ASU asks students to make a video or send in a photo announcing their decisions to attend to help celebrate College Signing Day on May 1.

Updated April 19: The number of confirmed cases of COVID-19 Coronavirus in Arizona rose today to 4,929 up from 4,507 Friday, and 184 Arizonans have died from the virus, according to the Arizona Department of Health Services.

In Maricopa County, there are 2,589 confirmed cases of COVID-19, 913 in Pima County, 459 in Navajo County, 333 in Coconino County, 247 in Pinal County, 72 in Yavapai County, 178 in Apache County, 25 in Yuma County, 54 in Mohave County, 24 in Cochise County, 19 in Santa Cruz County, 2 in Graham County, 5 in La Paz County, 7 in Gila County and 2 in Greenlee County.

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The age group with the largest number of COVID-19 cases was people 20 to 44 years of age with 1,829 cases followed by people 65 years and older with 1,224 cases, according to the Arizona Department of Health Services.

Most people had COVID-19 testing done by a private laboratory – 4,675 – while just 254 people’s cases were confirmed by Arizona State Public Health Services Laboratory.

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More men, 59%, than women, and more people 65 years of age or older, 135, have died from COVID-19 in Arizona.

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Forty percent of COVID-19 deaths were in people of White/Non-Hispanic origin, 28% in people of unknown race/ethnicity, 17% Native American, 10% Hispanic or Latino, 3% Black/Non-Hispanic and 2% Asian/ Pacific Islander.

Updated April 17: The number of confirmed cases of COVID-19 Coronavirus in Arizona rose today to 4,507 up from 4,234 yesterday, and 159 Arizonans have died from the virus, according to the Arizona Department of Health Services.

In Maricopa County, there are 2,404 confirmed cases of COVID-19, 819 in Pima County, 435 in Navajo County, 304 in Coconino County, 212 in Pinal County, 69 in Yavapai County, 141 in Apache County, 23 in Yuma County, 51 in Mohave County, 20 in Cochise County, 15 in Santa Cruz County, 2 in Graham County, 5 in La Paz County, 5 in Gila County and 2 in Greenlee County.

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The age group with the largest number of COVID-19 cases was people 20 to 44 years of age with 1,652 cases followed by people 65 years and older with 1,126 cases, according to the Arizona Department of Health Services.

More men, 59%, than women, and more people 65 years of age or older, 122, have died from COVID-19 in Arizona.

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Arizona Department of Transportation is reminding people that Motor Vehicles services are offline starting today until Tuesday for a new computer system installation.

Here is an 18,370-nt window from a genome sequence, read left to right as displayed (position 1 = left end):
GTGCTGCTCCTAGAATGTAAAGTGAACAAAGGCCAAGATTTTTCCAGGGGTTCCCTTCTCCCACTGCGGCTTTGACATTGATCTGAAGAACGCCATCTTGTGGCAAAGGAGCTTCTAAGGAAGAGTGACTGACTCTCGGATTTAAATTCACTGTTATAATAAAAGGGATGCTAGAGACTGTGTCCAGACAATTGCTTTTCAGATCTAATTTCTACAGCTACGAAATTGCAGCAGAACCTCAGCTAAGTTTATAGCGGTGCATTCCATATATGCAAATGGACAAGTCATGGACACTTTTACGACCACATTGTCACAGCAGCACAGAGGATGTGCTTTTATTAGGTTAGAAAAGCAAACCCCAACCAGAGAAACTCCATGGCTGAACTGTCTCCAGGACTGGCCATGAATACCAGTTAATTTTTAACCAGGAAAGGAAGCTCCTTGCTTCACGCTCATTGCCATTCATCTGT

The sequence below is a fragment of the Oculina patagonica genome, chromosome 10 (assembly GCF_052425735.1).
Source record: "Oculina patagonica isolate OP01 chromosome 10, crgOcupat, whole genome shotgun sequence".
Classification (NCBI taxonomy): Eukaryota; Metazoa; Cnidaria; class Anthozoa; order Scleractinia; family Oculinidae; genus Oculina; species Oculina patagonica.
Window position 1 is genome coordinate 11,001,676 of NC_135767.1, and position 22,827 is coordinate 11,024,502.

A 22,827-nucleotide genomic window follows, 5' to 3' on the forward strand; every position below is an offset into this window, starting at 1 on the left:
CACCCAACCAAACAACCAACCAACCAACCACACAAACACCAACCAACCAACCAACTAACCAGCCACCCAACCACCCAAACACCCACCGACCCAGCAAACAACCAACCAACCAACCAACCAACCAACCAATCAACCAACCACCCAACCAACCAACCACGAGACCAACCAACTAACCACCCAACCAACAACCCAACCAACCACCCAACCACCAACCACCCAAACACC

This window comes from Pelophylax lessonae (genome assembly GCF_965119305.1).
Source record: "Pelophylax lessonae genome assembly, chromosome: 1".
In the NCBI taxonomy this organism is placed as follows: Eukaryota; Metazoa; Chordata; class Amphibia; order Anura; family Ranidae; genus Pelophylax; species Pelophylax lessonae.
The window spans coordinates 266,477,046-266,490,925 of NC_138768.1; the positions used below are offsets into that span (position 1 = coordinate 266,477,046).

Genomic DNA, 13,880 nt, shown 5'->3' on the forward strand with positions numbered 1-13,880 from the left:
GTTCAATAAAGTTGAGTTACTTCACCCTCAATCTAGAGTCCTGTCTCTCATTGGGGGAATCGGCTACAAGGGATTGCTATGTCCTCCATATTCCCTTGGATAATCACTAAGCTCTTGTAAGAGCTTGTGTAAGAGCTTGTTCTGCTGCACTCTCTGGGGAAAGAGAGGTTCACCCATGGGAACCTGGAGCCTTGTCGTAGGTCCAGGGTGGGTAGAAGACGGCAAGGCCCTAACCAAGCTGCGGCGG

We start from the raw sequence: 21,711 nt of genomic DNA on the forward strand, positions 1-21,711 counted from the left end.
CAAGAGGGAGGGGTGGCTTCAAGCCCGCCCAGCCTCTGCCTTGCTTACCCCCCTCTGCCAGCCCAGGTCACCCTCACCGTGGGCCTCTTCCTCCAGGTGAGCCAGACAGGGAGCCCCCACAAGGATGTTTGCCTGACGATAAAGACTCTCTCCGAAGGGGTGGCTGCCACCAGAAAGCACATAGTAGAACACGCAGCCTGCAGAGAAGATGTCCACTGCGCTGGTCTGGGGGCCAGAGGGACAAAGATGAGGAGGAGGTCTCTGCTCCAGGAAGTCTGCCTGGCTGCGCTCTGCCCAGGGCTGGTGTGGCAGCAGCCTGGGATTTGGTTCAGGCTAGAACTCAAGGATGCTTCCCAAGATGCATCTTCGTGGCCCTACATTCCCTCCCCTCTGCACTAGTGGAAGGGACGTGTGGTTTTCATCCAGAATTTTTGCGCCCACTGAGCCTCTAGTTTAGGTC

Former Arizona Gov. Jane Dee Hull has died from natural causes, just hours after her husband Terry, according to an Arizona Republic article.

Kindergartners in Ms. Adams Tempe Elementary class created a video that shows how to be brave in a time like this.

Scottsdale Unified School District is seeking ideas from graduating seniors on alternative graduation activities.

High school seniors who need help with college applications or the FAFSA can find assistance here.

Gov. Doug Ducey proclaimed this week as Week of the Young Child.

Divorced parents need to do everything they can to reduce their children’s stress during this quarantine, according to a Cronkite News story.

Listen to what Supt. of Public Instruction Kathy Hoffman had to say how COVID-19 impacted this school year.

Looking for a way to help students and pass the time at home? Check this out.

Peoria Unified celebrated two Liberty High School seniors for earning culinary scholarships.

Yuma Union High School District is sharing its graduation information with families now.

ASU painted the A blue to honor medical providers during the COVID-19 crisis.

Updated April 16: Gov. Doug Ducey said he’s considering easing restrictions on elective surgery to help Arizona’s struggling hospitals during the COVID-19 pandemic.

An Arizona Hospital and Healthcare Association spokesperson said hospitals have lost up to 40% of their revenue each month under the restrictions, according to the KJZZ article.

The number of confirmed cases of COVID-19 Coronavirus in Arizona rose today to 4,234 up from 3,962 yesterday, and 150 Arizonans have died from the virus, according to the Arizona Department of Health Services.

But the actual number of Arizonans who have COVID-19 is likely much higher, because of a limited supply of tests, questions whether inmates in federal prisons and detainees at immigrant detention centers are included in the count, and the fact that undocumented Arizonans are likely to avoid being tested for fear of being deported, according to an Arizona Public Media article.